Use a mini spring clamp for troubleshooting

While working on residential furnaces and air conditioners with door switches, I find it useful and cost-effective to carry a miniature spring clamp in my tool bag for diagnostic purposes. There are many options on the market utilizing magnets; however, most are not universal or claim to be and never quite work out in all situations. The mini clamp (less than $5 retail) is an easy addition to any tech’s tool bag with endless capabilities, and [it’s] guaranteed to hold until your troubleshooting is done. The other upside is that you can use it to clamp your thermocouple on a line-set or use it as a flashlight holder. What a multi-tool!


Don Preissner
Local 399


Create your own thermocouple clamps

Many of us have used the blue plastic thermocouple clamps to take pipe temperatures because they are reliable and have a good price point. Many of us have also had the plastic clamp break.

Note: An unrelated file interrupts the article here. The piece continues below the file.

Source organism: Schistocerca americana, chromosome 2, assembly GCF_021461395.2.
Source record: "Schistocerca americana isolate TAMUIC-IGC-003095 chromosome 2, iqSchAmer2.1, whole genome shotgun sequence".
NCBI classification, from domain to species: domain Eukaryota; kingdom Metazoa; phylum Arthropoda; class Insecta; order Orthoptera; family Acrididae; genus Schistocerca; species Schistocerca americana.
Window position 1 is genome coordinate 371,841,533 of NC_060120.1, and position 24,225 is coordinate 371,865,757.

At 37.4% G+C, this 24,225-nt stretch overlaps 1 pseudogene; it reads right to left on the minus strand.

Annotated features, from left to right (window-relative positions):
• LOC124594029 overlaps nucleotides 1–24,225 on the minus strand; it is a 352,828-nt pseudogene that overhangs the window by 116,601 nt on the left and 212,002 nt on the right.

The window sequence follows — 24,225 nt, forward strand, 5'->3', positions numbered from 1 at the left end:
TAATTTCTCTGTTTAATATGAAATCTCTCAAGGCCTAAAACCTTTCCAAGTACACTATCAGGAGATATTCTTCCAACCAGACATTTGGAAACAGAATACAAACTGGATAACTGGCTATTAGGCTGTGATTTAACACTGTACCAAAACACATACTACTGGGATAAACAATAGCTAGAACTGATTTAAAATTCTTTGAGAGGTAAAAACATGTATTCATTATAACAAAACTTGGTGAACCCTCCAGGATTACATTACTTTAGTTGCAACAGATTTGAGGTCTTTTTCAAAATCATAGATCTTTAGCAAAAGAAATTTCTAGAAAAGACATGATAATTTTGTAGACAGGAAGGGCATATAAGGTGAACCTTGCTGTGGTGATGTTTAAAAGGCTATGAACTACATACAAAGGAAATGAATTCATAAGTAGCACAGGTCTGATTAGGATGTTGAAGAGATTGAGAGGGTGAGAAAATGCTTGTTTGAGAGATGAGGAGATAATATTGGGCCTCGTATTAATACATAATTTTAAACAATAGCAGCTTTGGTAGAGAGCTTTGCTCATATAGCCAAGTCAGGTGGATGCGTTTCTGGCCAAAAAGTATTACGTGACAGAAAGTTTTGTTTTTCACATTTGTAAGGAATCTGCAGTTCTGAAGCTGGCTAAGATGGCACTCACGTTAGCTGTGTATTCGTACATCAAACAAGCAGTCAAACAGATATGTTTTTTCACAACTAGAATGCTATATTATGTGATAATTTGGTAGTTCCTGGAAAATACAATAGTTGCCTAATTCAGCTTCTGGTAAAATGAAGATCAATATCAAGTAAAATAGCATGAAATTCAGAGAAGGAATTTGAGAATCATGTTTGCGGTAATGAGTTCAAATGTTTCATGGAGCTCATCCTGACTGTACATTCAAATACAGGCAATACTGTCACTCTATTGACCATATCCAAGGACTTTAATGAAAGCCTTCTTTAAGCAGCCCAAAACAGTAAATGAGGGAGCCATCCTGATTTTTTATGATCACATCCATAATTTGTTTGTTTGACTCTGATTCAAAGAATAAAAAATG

I admit I’ve tried to clamp them on pipes that were too large and broke them, but the last one broke in my tool bag. I could’ve dished out another $45 but decided instead to invest $12 in some Sugru to repurpose two wood clamps I haven’t used in ages. 

Sugru is kind of like Play-Doh but dries to a strong yet flexible rubber. I carefully removed the thermocouples from the broken clamps and mounted them to the wood clamps with the Sugru. Route the wire as it works best for each wood clamp and let it set up overnight. Now I have two working temperature clamps that work on pipes from ¼ to 6 inches. Spending $12 saved me $78.


Jeremy Graham

The Cooler Co.

Westminster, Colorado


Utilize a swaging tool on thawed copper pipes

When confronted with a copper pipe that froze and expanded, making it impossible to make a repair on the pipe, I found using a swaging tool and expanding the pipe a drop more makes a perfectly fast and neat repair without any aggravation.

Joey Kaplan
Joey and Sons Plumbing
Brooklyn, New York